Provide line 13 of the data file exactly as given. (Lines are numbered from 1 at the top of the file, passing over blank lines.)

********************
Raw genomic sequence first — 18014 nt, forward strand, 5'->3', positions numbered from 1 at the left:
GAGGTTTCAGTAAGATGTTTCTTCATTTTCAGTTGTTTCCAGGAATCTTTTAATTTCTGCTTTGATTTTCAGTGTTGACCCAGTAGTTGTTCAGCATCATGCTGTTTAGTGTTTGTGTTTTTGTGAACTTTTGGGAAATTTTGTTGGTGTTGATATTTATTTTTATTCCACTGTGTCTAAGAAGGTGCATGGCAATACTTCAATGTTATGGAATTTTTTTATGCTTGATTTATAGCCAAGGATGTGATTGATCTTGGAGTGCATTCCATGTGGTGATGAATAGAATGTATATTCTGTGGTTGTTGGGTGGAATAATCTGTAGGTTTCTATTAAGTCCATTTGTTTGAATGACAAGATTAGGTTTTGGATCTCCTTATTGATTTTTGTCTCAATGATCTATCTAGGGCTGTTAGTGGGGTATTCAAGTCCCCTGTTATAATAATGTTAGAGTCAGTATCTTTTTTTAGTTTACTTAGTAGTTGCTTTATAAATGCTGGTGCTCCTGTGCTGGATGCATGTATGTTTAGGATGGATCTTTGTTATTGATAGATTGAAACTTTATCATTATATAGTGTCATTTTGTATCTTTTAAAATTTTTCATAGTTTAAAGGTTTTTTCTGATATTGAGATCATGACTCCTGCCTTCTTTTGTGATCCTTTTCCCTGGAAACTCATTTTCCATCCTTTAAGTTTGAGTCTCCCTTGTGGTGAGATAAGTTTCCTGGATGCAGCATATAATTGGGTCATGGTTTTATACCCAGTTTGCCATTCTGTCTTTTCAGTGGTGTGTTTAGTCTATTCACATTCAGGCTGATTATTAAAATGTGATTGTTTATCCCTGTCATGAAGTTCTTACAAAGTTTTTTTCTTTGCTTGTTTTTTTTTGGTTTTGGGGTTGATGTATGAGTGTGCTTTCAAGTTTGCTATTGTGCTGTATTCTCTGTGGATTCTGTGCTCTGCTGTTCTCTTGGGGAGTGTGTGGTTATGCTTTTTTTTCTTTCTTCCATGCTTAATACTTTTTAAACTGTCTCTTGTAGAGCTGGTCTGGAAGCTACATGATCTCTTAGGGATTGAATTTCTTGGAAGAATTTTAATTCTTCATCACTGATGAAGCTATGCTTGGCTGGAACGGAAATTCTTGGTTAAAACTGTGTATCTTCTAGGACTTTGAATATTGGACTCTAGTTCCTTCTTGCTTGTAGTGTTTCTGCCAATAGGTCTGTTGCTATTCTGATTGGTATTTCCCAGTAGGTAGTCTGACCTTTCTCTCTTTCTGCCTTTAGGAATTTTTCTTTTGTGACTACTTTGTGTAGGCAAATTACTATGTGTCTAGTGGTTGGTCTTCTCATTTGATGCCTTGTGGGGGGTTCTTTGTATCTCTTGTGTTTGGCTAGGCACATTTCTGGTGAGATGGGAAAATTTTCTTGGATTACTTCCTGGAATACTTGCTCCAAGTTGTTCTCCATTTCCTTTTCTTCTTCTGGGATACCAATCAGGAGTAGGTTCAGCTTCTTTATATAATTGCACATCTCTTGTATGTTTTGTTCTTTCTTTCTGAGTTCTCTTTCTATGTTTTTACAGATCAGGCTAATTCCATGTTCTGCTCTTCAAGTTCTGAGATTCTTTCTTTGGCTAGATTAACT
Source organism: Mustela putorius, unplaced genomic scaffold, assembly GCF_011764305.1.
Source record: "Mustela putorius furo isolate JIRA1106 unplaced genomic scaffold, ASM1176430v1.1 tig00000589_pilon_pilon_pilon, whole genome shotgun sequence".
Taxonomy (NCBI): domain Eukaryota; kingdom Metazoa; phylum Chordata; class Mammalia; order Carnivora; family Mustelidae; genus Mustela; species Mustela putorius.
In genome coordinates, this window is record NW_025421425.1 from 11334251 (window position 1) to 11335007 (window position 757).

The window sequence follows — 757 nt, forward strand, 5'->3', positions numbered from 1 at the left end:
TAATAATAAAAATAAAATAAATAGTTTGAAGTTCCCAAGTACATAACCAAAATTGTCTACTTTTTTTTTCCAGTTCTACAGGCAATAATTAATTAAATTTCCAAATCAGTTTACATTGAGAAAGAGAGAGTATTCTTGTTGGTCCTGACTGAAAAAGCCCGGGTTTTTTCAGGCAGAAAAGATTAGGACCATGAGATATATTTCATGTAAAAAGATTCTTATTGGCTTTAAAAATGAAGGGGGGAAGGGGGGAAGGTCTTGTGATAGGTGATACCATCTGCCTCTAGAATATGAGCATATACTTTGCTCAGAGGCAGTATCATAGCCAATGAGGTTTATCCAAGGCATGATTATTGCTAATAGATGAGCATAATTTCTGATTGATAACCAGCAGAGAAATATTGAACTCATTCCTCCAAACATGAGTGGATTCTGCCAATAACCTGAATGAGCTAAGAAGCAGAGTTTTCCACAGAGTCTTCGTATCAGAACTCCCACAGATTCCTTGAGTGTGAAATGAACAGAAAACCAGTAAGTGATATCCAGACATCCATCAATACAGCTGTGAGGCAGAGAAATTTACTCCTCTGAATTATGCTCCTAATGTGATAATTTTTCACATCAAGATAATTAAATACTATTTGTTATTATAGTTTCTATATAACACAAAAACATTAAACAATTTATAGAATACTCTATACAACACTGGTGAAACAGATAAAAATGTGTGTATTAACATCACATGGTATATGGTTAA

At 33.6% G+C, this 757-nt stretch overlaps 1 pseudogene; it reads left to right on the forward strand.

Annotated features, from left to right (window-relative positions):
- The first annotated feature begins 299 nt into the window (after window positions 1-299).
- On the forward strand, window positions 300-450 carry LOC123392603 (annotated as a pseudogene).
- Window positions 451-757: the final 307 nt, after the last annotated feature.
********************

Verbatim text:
- Window positions 451-757: the final 307 nt, after the last annotated feature.